Scotland’s 20-21 ski season starts on Saturday, 19th December, but there’s a lot of misinformation about at the moment about who should visit the country’s ski areas and whether there’s actually much snow waiting for those who can and do.
*** Update 24 December: Since this piece was originally compiled Scotland announced an (at least) three week lockdown from Boxing Day (26th December). This initially appeared to mean ski areas will be closed by the government until at least January 16th, 2021, however it seems areas can open under strict restrictions – mostly that only skiers and boarders living very locally can visit. Currently, from December 26th Glencoe is open to residents of Highland only; Glenshee to residents of Aberdeenshire and Perthshire, The Lecht to residents of Moray and Aberdeenshire whilst Cairngorm and Nevis Range are closed ***
The four Scottish ski areas that are planning to open this weekend are making constant efforts to inform skiers across the UK as to who should visit, how to visit and what the conditions are like at present, but it is not clear how much is being taken in.
The first thing to be aware of is that there’s not likely to be a lot of a snow around for opening day, the second and more crucial in the pandemic, that it is currently illegal for the vast majority of skiers in the UK to travel to the Scottish Highlands where the ski areas are located.
The four ski areas opening, with probably very limited terrain initially, are Cairngorm above Aviemore (pictured above on 8th December), Glencoe, Glenshee and The Lecht. Some are currently in tier 1 (one above the lowest level in Scotland), others in (or going into) tier 3 (that’s one below the highest level in Scotland), under the Scottish system.
Susan Smith, Interim Chief Executive at Cairngorm Mountain explained the current position regarding travel to the ski areas:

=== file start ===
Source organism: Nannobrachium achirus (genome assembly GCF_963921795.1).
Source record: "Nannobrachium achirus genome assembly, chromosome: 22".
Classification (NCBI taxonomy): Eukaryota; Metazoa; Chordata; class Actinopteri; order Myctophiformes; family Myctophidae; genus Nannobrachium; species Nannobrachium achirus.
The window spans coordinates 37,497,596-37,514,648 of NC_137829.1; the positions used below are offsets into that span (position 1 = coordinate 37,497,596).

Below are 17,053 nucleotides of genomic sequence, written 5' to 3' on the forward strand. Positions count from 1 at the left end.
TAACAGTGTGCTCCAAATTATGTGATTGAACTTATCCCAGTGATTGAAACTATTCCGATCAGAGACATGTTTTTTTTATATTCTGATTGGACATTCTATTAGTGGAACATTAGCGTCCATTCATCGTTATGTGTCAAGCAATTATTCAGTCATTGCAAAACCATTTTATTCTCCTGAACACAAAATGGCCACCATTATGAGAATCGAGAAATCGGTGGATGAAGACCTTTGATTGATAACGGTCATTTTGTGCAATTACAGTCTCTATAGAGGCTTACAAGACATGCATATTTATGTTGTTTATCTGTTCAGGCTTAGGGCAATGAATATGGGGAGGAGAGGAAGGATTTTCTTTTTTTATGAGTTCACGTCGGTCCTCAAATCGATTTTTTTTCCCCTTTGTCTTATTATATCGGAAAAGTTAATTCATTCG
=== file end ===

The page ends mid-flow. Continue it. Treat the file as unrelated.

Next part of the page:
“If you are planning to travel to Cairngorm Mountain, you need to understand the travel restrictions in place in Scotland and in Local Authority areas. If you deviate from the rules, then you are breaking Scottish Law. It is your responsibility to be aware of travel restrictions. The relaxation in restrictions for 5 days during the festive period is for visiting family and does not apply to tourist and leisure activities. Under current Scottish Government travel conditions, unless you have a specific justification for travel you must not travel between Scotland and England, Northern Ireland, Wales, County Donegal in the Republic of Ireland and Jersey.”
Susan Smith went on to explain that, “…even if you live in a level 3 or 4 Local Authority area you must, by Scottish Law, remain in that area unless you have a specific justification. This applies to people who live in Scotland; and those who live outwith Scotland, who may be thinking about travelling for a skiing / snowboarding vacation. We want our customers to abide by the law and help keep our winter snow sports season safe.”